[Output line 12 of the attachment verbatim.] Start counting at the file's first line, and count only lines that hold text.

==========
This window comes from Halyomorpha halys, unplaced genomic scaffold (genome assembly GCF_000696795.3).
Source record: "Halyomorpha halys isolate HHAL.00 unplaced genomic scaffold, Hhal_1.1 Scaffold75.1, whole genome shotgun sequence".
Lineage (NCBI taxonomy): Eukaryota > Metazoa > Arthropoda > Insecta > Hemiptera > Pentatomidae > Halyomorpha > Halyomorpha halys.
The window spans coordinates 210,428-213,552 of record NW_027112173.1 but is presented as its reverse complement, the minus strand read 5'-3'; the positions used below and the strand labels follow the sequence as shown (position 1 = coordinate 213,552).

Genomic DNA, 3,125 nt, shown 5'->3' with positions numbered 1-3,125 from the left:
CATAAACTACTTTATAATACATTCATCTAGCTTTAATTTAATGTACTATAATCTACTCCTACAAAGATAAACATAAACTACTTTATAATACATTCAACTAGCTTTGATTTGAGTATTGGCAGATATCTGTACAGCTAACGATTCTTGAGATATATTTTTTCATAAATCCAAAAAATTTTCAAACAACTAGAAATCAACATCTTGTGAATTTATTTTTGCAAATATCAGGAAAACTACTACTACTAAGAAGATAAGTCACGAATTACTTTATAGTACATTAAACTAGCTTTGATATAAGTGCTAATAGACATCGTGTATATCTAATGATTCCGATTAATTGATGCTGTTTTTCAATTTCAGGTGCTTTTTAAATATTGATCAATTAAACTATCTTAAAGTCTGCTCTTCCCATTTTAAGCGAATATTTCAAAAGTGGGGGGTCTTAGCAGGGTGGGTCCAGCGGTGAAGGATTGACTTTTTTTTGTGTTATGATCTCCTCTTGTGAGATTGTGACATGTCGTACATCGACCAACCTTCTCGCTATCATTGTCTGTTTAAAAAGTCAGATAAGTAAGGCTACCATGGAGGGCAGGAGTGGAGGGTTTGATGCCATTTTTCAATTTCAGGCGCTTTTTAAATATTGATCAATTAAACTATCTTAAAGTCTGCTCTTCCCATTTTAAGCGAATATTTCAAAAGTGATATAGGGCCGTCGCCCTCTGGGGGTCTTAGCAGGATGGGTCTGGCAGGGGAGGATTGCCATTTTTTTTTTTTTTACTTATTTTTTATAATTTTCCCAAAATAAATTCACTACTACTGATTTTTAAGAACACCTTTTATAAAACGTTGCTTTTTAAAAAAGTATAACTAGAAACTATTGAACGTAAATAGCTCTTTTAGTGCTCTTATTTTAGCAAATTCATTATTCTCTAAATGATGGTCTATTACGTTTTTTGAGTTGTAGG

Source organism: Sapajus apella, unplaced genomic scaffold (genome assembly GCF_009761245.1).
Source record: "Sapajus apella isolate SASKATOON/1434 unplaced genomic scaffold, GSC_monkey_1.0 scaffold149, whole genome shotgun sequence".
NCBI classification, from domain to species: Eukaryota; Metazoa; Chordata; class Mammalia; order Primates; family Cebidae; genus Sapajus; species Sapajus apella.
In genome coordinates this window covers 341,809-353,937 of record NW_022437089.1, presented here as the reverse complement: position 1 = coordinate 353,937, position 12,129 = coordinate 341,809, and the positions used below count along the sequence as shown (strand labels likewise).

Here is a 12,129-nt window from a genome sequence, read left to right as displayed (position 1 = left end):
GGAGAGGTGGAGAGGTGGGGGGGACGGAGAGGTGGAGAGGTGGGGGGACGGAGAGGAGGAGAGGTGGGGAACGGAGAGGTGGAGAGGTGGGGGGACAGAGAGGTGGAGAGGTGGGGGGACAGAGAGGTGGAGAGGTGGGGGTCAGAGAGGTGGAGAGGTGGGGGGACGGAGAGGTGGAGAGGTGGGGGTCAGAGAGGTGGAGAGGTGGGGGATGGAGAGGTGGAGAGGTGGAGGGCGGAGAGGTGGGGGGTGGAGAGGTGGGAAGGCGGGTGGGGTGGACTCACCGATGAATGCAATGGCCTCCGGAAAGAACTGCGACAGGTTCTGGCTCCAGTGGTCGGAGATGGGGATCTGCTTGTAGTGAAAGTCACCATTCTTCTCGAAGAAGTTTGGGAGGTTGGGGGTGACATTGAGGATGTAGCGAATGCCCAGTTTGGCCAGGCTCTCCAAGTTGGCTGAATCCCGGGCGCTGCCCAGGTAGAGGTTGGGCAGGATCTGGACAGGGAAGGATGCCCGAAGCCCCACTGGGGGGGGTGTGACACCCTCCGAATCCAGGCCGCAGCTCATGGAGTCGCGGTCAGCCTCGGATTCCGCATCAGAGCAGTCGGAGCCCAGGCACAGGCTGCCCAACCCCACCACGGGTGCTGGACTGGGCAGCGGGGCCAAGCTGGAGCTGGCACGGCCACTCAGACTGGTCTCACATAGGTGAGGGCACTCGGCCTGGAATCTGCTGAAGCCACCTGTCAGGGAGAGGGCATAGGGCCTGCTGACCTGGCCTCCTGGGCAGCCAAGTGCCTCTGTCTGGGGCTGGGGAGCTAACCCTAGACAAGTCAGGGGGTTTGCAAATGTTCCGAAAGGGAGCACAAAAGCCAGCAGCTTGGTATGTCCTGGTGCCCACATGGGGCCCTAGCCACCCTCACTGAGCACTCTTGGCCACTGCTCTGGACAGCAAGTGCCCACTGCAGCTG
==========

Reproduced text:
GGAGAGGTGGAGAGGTGGGGGGGACGGAGAGGTGGAGAGGTGGGGGGACGGAGAGGAGGAGAGGTGGGGAACGGAGAGGTGGAGAGGTGGGGGGACAGAGAGGTGGAGAGGTGGGGGGACAGAGAGGTGGAGAGGTGGGGGTCAGAGAGGTGGAGAGGTGGGGGGACGGAGAGGTGGAGAGGTGGGGGTCAGAGAGGTGGAGAGGTGGGGGATGGAGAGGTGGAGAGGTGGAGGGCGGAGAGGTGGGGGGTGGAGAGGTGGGAAGGCGGGTGGGGTGGACTCACCGATGAATGCAATGGCCTCCGGAAAGAACTGCGACAGGTTCTGGCTCCAGTGGTCGGAGATGGGGATCTGCTTGTAGTGAAAGTCACCATTCTTCTCGAAGAAGTTTGGGAGGTTGGGGGTGACATTGAGGATGTAGCGAATGCCCAGTTTGGCCAGGCTCTCCAAGTTGGCTGAATCCCGGGCGCTGCCCAGGTAGAGGTTGGGCAGGATCTGGACAGGGAAGGATGCCCGAAGCCCCACTGGGGGGGGTGTGACACCCTCCGAATCCAGGCCGCAGCTCATGGAGTCGCGGTCAGCCTCGGATTCCGCATCAGAGCAGTCGGAGCCCAGGCACAGGCTGCCCAACCCCACCACGGGTGCTGGACTGGGCAGCGGGGCCAAGCTGGAGCTGGCACGGCCACTCAGACTGGTCTCACATAGGTGAGGGCACTCGGCCTGGAATCTGCTGAAGCCACCTGTCAGGGAGAGGGCATAGGGCCTGCTGACCTGGCCTCCTGGGCAGCCAAGTGCCTCTGTCTGGGGCTGGGGAGCTAACCCTAGACAAGTCAGGGGGTTTGCAAATGTTCCGAAAGGGAGCACAAAAGCCAGCAGCTTGGTATGTCCTGGTGCCCACATGGGGCCCTAGCCACCCTCACTGAGCACTCTTGGCCACTGCTCTGGACAGCAAGTGCCCACTGCAGCTG